Peskotomuhkati First Nation

The traditional territory of the Peskotomuhkati Nation is the watershed of the Schoodic or Skutik (St. Croix) River and Passamaquoddy Bay. For centuries, the Peskotomuhkati way of life was a seasonal, cyclical round, in which the people left light footprints on the land. They would be in specific places at specific times of the year: upstream on the lakes in mid-December when the tommycod were spawning; inland after that to hunt caribou and tap maple; down to the Bay in the spring to dig clams and fish behind the weirs; out to the islands to take seal and porpoise; upstream to the salmon falls in the summer, fishing and gathering as they went. Qonasqamkuk, the present site of St. Andrews, was the fire place, the place where the councils of the nation were held. Well into the twentieth century, the people lived by this extensive use of the land, and Passamaquoddy Bay was like a generous cauldron full of food.

The 1725 Treaty contemplated coexistence between two peoples and two distinct ways of life. The British would have permanent farming and fishing settlements, occupying the land intensively. The Peskotomuhkati people would use the land in an extensive way, following their seasonal round. Trade flourished, the hard goods and farm produce of the settlers exchanged with Peskotomuhkati baskets, fish and wooden goods.

The Treaties of the 18th century were made at a time when Britain and France were competing for colonial dominance of northeastern North America. By 1760, it was no contest: there were over three million British settlers along the Atlantic coast, and just over 75,000 French colonists in New France. With the elimination of French power, British colonies began to press westward into the interior. Britain preferred to have coastal colonies, economically dependent on the motherland, as well as an orderly progression of settlement.



The Royal Proclamation of 1763 protected Indigenous lands from colonial encroachment, but it was often ignored. Though it was originally intended as a temporary measure, it was not replaced, and became known as “the Indians’ Magna Carta.” Colonial governments resented it, and resented their lack of representation in Parliament. The American Revolution, in the northeast, was a civil war into which both sides sought to draw the Peskotomuhkati people, who mainly tried to stay out of the way. The end of the American Revolution saw the creation of the new colony of New Brunswick, which had previously been part of Nova Scotia. United Empire Loyalists flooded across the new border, and settled heavily in Peskotomuhkati country. The colonial government in Fredericton was unable to impose much order on settlement, and saw its priority as addressing the needs of the Loyalists rather than the Indigenous people, whom it viewed as an obstacle, and as unreliable subjects.
Despite promises from the colonial Governor, St. Andrews was settled on Peskotomuhkati council and cemetery sites. The salmon falls were stopped up by a dam that served first the lumber industry and then a cotton mill. Peskotomuhkati fishing was elbowed aside by intensive settler commercial fisheries. By the second half of the 1800s, Peskotomuhkati people were being prosecuted for hunting and fishing. The few “reserves” that were created informally disappeared as a result of dubious sales or executive action. They were small areas of seasonal significance to the Peskotomuhkati people. Settlers moved into these choice places when the Peskotomuhkati people were away.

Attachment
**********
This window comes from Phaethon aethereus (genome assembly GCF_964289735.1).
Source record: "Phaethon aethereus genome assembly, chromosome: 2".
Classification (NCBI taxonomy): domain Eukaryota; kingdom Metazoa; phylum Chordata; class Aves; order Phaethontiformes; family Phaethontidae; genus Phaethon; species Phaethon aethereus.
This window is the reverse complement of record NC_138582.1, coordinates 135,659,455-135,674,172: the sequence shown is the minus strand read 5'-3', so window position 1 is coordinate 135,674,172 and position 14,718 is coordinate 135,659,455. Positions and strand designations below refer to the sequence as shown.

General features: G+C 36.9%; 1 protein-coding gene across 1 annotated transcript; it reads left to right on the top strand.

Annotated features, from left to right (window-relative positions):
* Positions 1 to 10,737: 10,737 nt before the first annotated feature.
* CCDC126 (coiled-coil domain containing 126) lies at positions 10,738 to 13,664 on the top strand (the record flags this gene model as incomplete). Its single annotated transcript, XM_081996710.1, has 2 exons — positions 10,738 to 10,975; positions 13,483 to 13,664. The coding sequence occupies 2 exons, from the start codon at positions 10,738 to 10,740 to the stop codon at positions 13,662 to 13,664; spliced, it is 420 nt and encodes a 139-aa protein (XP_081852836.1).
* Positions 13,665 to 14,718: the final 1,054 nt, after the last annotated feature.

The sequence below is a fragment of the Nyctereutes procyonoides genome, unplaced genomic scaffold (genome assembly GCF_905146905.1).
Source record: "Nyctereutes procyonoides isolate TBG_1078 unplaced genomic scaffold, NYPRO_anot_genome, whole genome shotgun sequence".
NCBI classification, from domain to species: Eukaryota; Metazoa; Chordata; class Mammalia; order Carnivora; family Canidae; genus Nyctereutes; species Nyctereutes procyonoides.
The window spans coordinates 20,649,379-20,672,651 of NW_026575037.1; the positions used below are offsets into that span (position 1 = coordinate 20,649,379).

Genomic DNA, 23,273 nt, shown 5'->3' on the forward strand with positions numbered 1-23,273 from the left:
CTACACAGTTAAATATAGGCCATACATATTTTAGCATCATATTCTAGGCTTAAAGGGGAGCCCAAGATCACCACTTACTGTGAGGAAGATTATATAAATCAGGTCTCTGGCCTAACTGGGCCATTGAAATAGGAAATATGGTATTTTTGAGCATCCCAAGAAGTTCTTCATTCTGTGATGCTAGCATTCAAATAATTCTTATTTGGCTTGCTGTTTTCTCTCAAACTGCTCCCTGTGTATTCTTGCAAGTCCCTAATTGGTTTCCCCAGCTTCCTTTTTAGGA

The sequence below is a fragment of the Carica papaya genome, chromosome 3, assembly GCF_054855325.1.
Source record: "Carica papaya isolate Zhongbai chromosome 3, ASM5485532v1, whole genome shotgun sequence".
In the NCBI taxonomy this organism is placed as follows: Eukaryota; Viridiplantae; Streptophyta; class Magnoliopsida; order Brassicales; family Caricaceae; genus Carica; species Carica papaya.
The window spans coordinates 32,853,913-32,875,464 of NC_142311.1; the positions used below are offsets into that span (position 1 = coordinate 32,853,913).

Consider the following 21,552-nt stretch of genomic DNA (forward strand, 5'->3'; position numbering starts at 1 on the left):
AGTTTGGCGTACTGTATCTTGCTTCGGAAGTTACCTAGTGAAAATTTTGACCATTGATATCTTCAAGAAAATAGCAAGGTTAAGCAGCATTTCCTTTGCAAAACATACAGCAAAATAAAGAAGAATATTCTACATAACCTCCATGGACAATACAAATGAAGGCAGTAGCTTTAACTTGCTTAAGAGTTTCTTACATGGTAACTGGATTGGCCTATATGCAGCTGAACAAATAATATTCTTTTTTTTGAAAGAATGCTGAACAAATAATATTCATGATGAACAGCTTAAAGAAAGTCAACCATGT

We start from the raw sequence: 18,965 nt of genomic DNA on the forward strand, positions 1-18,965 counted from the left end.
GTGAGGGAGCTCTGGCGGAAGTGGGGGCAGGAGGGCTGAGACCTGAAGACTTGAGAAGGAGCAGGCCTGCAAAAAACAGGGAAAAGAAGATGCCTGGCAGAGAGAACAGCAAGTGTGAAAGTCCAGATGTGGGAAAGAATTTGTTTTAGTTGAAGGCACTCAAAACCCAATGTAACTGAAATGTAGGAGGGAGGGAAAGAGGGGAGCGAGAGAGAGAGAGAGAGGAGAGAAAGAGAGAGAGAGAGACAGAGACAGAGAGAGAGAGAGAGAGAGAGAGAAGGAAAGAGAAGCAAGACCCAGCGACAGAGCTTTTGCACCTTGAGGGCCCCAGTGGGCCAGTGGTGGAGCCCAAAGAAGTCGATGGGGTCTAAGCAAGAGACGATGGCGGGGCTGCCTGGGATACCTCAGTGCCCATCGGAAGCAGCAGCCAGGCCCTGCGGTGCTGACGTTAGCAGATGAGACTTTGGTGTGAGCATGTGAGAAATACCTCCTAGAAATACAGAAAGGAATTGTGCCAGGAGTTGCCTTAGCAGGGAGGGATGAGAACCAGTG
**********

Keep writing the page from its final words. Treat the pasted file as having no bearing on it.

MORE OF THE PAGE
Sakom John Nicholas

Sakom John Nicholas, over 100 years old (Charlotte County Archives)


Many Peskotomuhkati people moved to the American side of their territory, where the two reservations at Sipayik (Pleasant Point) and Motahkomikuk (Indian Township) at least provided an assured land base. The constitution of the State of Maine provides for one tribal representative for each of the Peskotomuhkati and Penobscot Tribes in the State Legislature.

Until the 1970s, the Peskotomuhkati Nation had only state recognition rather than being a “federally recognized tribe” in the United States. In 1980, the Maine Indian Settlement Act resolved land issues between the Penobscot and Peskotomuhkati Nations and the State of Maine, though serious issues about jurisdiction and fisheries remain to be addressed.

While Peskotomuhkati families were scattered throughout their territory on the Canadian side, they were concentrated in two main areas: their ancient capital at Qonasqamkuk (St. Andrews), and their more northerly settlement at Mohannes. Margaret Bassett Nicholas, whose recollections were recorded in 1997, remembered that when she was a young girl, in the 1920s, she visited Indian Point, the Peskotomuhkati settlement near the station grounds, where there were over twenty houses.

By the 1950s, only the Akagi family, descendants of Sakom John Nicholas, was left. Ramona Homan Akagi received Peskotomuhkati visitors from the other side of the bay in the same manner that chiefs had done for centuries. When she passed away, her son Hugh took over the responsibilities. With the first election on the Canadian side, in 1998, he became elected chief as well as traditional Sakom. For the next eighteen years, though, the Government of Canada maintained a policy of refusing to address him as “Chief.” This ended after Minister Carolyn Bennett promised in early 2016 to complete the process of formal recognition pursuant to Canada’s Indian Act.